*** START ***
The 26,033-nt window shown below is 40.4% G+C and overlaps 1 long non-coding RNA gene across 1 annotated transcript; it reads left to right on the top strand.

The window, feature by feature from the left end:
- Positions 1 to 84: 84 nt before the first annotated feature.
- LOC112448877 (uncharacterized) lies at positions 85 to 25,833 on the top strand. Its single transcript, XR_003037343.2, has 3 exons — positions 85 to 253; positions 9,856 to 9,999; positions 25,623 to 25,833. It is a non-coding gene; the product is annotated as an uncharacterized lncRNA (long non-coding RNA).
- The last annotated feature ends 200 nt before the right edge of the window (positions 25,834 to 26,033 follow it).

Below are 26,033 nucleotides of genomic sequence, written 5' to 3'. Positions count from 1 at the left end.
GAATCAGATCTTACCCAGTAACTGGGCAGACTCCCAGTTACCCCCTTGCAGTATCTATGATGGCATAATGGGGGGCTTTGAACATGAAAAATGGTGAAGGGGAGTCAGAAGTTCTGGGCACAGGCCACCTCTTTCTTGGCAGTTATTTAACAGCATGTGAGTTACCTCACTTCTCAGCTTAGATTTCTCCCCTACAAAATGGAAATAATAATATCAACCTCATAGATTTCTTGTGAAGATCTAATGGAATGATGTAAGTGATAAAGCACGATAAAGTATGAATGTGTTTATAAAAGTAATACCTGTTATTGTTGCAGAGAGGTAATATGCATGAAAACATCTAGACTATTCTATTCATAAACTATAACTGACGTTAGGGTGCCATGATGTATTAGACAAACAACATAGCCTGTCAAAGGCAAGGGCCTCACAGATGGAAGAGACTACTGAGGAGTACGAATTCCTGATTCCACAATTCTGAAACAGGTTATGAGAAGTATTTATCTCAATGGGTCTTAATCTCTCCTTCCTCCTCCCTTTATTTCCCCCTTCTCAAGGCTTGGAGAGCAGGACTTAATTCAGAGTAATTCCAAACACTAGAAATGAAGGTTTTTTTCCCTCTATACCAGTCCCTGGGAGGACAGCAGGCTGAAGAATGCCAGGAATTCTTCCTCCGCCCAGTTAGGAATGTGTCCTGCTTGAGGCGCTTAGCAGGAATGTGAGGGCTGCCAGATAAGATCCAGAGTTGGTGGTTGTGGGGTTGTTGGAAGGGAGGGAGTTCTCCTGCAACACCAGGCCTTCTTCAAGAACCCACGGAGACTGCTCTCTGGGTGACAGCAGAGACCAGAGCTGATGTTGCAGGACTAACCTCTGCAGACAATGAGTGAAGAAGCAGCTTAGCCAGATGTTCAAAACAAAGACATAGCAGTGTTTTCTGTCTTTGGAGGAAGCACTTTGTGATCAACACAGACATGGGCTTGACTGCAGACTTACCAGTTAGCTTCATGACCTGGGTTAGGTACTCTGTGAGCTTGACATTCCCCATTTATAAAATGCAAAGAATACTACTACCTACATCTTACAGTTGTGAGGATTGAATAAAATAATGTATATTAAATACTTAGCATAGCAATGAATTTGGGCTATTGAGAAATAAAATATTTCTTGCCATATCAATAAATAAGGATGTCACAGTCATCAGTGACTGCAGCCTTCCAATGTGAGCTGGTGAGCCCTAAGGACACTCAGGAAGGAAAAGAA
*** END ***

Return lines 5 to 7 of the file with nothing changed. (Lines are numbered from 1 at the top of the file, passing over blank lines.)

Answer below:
- The last annotated feature ends 200 nt before the right edge of the window (positions 25,834 to 26,033 follow it).

Below are 26,033 nucleotides of genomic sequence, written 5' to 3'. Positions count from 1 at the left end.
GAATCAGATCTTACCCAGTAACTGGGCAGACTCCCAGTTACCCCCTTGCAGTATCTATGATGGCATAATGGGGGGCTTTGAACATGAAAAATGGTGAAGGGGAGTCAGAAGTTCTGGGCACAGGCCACCTCTTTCTTGGCAGTTATTTAACAGCATGTGAGTTACCTCACTTCTCAGCTTAGATTTCTCCCCTACAAAATGGAAATAATAATATCAACCTCATAGATTTCTTGTGAAGATCTAATGGAATGATGTAAGTGATAAAGCACGATAAAGTATGAATGTGTTTATAAAAGTAATACCTGTTATTGTTGCAGAGAGGTAATATGCATGAAAACATCTAGACTATTCTATTCATAAACTATAACTGACGTTAGGGTGCCATGATGTATTAGACAAACAACATAGCCTGTCAAAGGCAAGGGCCTCACAGATGGAAGAGACTACTGAGGAGTACGAATTCCTGATTCCACAATTCTGAAACAGGTTATGAGAAGTATTTATCTCAATGGGTCTTAATCTCTCCTTCCTCCTCCCTTTATTTCCCCCTTCTCAAGGCTTGGAGAGCAGGACTTAATTCAGAGTAATTCCAAACACTAGAAATGAAGGTTTTTTTCCCTCTATACCAGTCCCTGGGAGGACAGCAGGCTGAAGAATGCCAGGAATTCTTCCTCCGCCCAGTTAGGAATGTGTCCTGCTTGAGGCGCTTAGCAGGAATGTGAGGGCTGCCAGATAAGATCCAGAGTTGGTGGTTGTGGGGTTGTTGGAAGGGAGGGAGTTCTCCTGCAACACCAGGCCTTCTTCAAGAACCCACGGAGACTGCTCTCTGGGTGACAGCAGAGACCAGAGCTGATGTTGCAGGACTAACCTCTGCAGACAATGAGTGAAGAAGCAGCTTAGCCAGATGTTCAAAACAAAGACATAGCAGTGTTTTCTGTCTTTGGAGGAAGCACTTTGTGATCAACACAGACATGGGCTTGACTGCAGACTTACCAGTTAGCTTCATGACCTGGGTTAGGTACTCTGTGAGCTTGACATTCCCCATTTATAAAATGCAAAGAATACTACTACCTACATCTTACAGTTGTGAGGATTGAATAAAATAATGTATATTAAATACTTAGCATAGCAATGAATTTGGGCTATTGAGAAATAAAATATTTCTTGCCATATCAATAAATAAGGATGTCACAGTCATCAGTGACTGCAGCCTTCCAATGTGAGCTGGTGAGCCCTAAGGACACTCAGGAAGGAAAAGAA